I occasionally talk about what I call a ‘Good Bad Movie’ and I suppose what I mean by this is that it’s a good example of a film from one of those genres which never normally win the Best Picture Oscar (not all genres being created equal, after all: musicals, westerns, and based-on-true-events films are somehow respectable in a way that horror movies, kung fu pictures, and fantasy films normally aren’t). Now this isn’t absolute division, of course, because sometimes you can have genuinely good films from often-dubious genres (The Matrix being the obvious example of a great film which manages to be both science fiction and a martial arts action film). But on the whole it’s a reasonable working assumption.
I suppose it’s quite appropriate that I just mentioned The Matrix, for the film currently under consideration isn’t a million miles away from the Wachowskis’ magnum opus, one way or another. I refer, of course, to Chad Stahelski’s John Wick: Chapter 2, which is, if anything, an Absolutely Outstanding Bad Movie, but still in no danger whatsoever of being mistaken for a Good Movie. It is, as they frequently say, a funny old world.
Keanu Reeves returns as the eponymous dapper apocalypse Jonathan Wick (we already wondered why the film isn’t called Jon Wick the first time around). As the film gets underway, our hero is finishing up some outstanding business from the original film, namely retrieving his car which is still in the possession of the Russian Mafia. The sheer quantity of property damage involved, not to mention the eventual repair bill on the car, or indeed the enormous body count Wick racks up, might lead one to surmise it would be easier to just buy a new car. But this is not Wick’s style, for he is a man of fierce integrity, not to mention a short fuse. (The publicity for this film ploughs on with not-quite-there taglines like ‘John Wick goes off’ and ‘John Wick: don’t set him off’. Guys, your tagline is ‘John Wick: he’s got a short fuse’. Trust me on this.)
Well, anyway, car retrieved, Wick retires to his lovely home with his faithful hound, intent on getting on with his everyday life as a grief-stricken ex-hitman. Needless to say this is not to be, as who should turn up on his doorstep but ambitious underworld leader Santino D’Antonio (Riccardo Scamarcio), who Wick owes a favour. Since Wick’s back on the scene, D’Antonio wants him to do one last job, involving an assassination in Rome that will have a huge impact on the global underworld. (Needless to say, upon Wick’s arrival in Rome, a vaguely nervous-looking acquaintance enquires if he’s in town to bump off the Pope.)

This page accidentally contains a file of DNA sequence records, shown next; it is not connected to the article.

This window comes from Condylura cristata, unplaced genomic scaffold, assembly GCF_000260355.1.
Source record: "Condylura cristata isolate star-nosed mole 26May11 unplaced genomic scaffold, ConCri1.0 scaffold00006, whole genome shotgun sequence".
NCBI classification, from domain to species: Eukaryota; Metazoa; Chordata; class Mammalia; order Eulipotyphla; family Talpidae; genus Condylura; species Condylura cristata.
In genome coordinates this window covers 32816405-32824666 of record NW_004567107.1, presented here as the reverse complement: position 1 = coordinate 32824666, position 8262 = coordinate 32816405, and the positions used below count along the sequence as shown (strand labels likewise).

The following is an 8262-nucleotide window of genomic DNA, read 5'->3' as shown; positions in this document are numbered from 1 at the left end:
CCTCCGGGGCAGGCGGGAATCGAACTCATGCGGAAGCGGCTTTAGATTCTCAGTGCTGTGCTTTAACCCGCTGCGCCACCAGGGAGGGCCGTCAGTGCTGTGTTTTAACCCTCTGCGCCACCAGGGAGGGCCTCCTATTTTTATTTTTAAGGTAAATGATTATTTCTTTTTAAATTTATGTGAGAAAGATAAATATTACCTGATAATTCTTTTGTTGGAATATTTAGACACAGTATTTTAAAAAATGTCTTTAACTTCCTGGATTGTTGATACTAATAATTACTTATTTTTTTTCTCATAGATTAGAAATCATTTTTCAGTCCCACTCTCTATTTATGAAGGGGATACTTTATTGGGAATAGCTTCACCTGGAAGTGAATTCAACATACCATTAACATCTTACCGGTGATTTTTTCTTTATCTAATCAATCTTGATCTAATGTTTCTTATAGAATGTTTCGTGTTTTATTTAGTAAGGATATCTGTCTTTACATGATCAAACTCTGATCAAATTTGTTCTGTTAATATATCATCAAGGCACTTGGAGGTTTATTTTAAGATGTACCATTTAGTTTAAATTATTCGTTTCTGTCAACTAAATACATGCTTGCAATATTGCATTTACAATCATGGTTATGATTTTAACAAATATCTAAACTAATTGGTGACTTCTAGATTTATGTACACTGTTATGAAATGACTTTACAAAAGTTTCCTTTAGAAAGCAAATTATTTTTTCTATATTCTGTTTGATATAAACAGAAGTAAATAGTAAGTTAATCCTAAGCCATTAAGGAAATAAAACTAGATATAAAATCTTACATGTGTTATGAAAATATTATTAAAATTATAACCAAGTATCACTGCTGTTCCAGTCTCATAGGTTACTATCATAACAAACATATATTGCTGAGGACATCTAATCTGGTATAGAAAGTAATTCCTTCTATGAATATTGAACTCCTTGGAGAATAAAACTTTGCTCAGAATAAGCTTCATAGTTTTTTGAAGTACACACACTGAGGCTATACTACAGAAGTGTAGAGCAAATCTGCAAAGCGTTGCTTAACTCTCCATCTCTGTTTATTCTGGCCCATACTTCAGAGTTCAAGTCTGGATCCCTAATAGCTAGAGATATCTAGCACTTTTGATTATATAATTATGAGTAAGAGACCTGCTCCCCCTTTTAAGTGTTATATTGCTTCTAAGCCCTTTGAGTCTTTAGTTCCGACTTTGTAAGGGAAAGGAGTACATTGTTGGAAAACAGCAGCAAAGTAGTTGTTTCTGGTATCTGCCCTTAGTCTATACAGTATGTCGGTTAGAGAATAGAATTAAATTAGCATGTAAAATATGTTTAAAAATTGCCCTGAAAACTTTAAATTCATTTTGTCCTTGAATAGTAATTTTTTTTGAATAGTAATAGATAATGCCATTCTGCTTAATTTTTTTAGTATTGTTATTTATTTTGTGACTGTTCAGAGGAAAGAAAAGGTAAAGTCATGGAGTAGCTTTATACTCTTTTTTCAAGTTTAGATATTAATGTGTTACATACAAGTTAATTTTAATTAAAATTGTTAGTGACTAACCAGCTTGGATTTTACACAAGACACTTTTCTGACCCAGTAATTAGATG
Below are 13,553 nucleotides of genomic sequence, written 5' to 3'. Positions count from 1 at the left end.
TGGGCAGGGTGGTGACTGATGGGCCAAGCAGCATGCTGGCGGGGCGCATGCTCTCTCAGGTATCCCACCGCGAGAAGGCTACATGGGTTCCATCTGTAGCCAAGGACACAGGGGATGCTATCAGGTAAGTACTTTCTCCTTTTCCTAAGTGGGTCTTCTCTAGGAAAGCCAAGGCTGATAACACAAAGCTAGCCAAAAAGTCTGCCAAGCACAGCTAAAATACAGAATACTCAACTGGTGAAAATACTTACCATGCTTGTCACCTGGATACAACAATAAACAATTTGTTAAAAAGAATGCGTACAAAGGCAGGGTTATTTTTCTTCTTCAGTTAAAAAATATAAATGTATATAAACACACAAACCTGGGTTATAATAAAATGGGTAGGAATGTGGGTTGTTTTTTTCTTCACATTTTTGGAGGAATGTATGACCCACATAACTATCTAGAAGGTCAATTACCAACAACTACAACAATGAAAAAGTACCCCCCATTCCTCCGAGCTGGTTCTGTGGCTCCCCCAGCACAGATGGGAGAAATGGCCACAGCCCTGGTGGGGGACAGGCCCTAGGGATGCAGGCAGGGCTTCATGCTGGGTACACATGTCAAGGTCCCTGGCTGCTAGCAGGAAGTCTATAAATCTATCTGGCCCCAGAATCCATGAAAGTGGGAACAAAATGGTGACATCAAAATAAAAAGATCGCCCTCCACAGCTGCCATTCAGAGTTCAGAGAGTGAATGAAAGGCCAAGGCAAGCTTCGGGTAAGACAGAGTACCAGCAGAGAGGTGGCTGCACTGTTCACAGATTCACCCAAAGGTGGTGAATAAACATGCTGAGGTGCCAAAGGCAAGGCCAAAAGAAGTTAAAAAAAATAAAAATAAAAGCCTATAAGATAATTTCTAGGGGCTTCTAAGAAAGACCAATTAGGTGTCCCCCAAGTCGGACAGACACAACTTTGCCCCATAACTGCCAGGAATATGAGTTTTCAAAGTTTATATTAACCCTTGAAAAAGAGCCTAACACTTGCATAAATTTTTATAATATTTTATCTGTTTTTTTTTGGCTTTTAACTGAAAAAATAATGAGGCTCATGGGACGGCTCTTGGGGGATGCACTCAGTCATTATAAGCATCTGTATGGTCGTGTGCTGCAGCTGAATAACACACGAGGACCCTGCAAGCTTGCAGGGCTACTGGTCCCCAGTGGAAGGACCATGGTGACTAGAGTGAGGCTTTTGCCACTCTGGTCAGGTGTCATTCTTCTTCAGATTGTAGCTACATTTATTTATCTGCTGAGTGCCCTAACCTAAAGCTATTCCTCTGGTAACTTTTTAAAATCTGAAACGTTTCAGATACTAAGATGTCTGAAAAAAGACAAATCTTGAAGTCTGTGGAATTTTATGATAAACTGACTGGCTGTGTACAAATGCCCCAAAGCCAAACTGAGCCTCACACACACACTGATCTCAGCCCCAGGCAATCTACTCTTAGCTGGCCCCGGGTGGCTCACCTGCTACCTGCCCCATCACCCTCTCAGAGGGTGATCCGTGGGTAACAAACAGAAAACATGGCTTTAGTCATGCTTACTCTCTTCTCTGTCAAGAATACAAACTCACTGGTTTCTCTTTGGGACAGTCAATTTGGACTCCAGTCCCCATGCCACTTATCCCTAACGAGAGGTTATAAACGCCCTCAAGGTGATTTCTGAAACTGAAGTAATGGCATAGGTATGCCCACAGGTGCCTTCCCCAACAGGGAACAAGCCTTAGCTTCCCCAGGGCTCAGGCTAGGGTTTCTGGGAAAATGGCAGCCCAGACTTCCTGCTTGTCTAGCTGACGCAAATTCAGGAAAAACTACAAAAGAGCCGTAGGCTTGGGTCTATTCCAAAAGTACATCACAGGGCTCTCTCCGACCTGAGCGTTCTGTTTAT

Needless to say there are twists, turns, and double-crosses aplenty, and before too long all men’s hands are turned against our taciturn anti-hero (not to mention the hands of quite a few women, too). Can Wick get out of this latest predicament in one piece? And can he do so without breaching any of the rather arcane regulations of his curious fraternity?
The central paradox, or perhaps joke, of the John Wick series persists, which is that these are films about a man frequently driven by enormous passions, but portrayed by an actor not exactly noted for the breadth and subtlety of his emotional range. But, in an odd way, Keanu’s performance is by no means problematic, and it’s actually very hard to imagine anyone else being quite as good as he is here. Because he is good: this film is utterly absurd, and it would be a terrible mistake to approach it as a genuine drama. On the other hand, it would be equally wrong to start winking too openly at the camera. Reeves finds the middle ground that makes the film work, and so do most of the other major performers – Ian McShane comes back from the first one, and turning up for a fruity cameo is Laurence Fishburne.
If you were so minded, you could spend a whole evening picking holes in the plot of John Wick: Chapter 2, and pointing out the various ways that the story is actually quite silly. Certainly bits of it are slightly hackneyed or repetitive – you may recall that in the first film Wick’s car was nicked and his puppy executed; well, this time around someone blows up his house. No doubt in the third film he will be sent off on another rampage of bloody slaughter after someone hacks his Facebook account or something. The world of the film, with a Hitman Hilton in every major city, and every criminal figure beholden to the same set of unbreakable arcane regulations, bears very little to reality, either.
All of this basically misses the point – which is that this is an action film, and all the rest of it exists to bridge and facilitate the action sequences which are the heart of the film. The connective material is arch and knowing enough to be fun – Peter Serafinowicz turns up as the world’s most violent wine-waiter – and the set-pieces themselves are some of the purest examples of sheer adrenaline fun as I’ve seen at the cinema in a very long time. There’s an action sequence in a maze of mirrors which is clearly a homage to Enter the Dragon, while elsewhere Keanu gets to display his mastery of kung fu, gun fu, car fu and even pencil fu.
John Wick: Chapter 2 won’t be for everyone, but it hits every target it sets for itself and the result is a terrific piece of entertainment, provided super-stylish, super-absurd action movies are your cup of tea. This is an example of a sequel which builds on the original in every way: it’s bigger, brighter, more absurd, and has much more swagger and fun than the first. Needless to say the door is left wide open for the third episode – if it’s as good as this one, that will be a significant achievement, for John Wick: Chapter 2 is a treat.